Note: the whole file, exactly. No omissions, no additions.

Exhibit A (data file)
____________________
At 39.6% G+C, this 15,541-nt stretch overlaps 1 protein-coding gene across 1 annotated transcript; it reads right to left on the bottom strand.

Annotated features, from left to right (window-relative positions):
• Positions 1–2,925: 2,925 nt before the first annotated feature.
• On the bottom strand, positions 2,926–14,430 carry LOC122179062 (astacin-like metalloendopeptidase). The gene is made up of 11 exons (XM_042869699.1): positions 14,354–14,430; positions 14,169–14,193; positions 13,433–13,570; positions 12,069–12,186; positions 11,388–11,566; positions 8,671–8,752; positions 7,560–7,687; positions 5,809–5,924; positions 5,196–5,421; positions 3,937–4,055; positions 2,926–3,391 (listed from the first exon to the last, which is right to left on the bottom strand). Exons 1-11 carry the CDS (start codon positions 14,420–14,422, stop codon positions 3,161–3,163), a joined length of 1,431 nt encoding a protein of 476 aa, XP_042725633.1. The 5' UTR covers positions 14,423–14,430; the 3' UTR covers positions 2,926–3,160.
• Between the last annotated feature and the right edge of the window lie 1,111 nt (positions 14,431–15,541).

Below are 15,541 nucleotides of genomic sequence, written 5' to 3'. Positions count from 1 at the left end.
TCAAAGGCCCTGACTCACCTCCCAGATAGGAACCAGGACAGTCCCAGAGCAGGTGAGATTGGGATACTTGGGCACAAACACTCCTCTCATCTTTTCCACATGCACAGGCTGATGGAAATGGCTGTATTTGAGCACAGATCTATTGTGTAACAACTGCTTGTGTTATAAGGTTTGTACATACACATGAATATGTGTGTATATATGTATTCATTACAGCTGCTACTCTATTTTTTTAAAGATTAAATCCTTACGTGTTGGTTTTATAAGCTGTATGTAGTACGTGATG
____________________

At 39.6% G+C, this 15,541-nt stretch overlaps 1 protein-coding gene across 1 annotated transcript; it reads right to left on the bottom strand.

Annotated features, from left to right (window-relative positions):
• Positions 1–2,925: 2,925 nt before the first annotated feature.
• On the bottom strand, positions 2,926–14,430 carry LOC122179062 (astacin-like metalloendopeptidase). The gene is made up of 11 exons (XM_042869699.1): positions 14,354–14,430; positions 14,169–14,193; positions 13,433–13,570; positions 12,069–12,186; positions 11,388–11,566; positions 8,671–8,752; positions 7,560–7,687; positions 5,809–5,924; positions 5,196–5,421; positions 3,937–4,055; positions 2,926–3,391 (listed from the first exon to the last, which is right to left on the bottom strand). Exons 1-11 carry the CDS (start codon positions 14,420–14,422, stop codon positions 3,161–3,163), a joined length of 1,431 nt encoding a protein of 476 aa, XP_042725633.1. The 5' UTR covers positions 14,423–14,430; the 3' UTR covers positions 2,926–3,160.
• Between the last annotated feature and the right edge of the window lie 1,111 nt (positions 14,431–15,541).

Below are 15,541 nucleotides of genomic sequence, written 5' to 3'. Positions count from 1 at the left end.
TCAAAGGCCCTGACTCACCTCCCAGATAGGAACCAGGACAGTCCCAGAGCAGGTGAGATTGGGATACTTGGGCACAAACACTCCTCTCATCTTTTCCACATGCACAGGCTGATGGAAATGGCTGTATTTGAGCACAGATCTATTGTGTAACAACTGCTTGTGTTATAAGGTTTGTACATACACATGAATATGTGTGTATATATGTATTCATTACAGCTGCTACTCTATTTTTTTAAAGATTAAATCCTTACGTGTTGGTTTTATAAGCTGTATGTAGTACGTGATG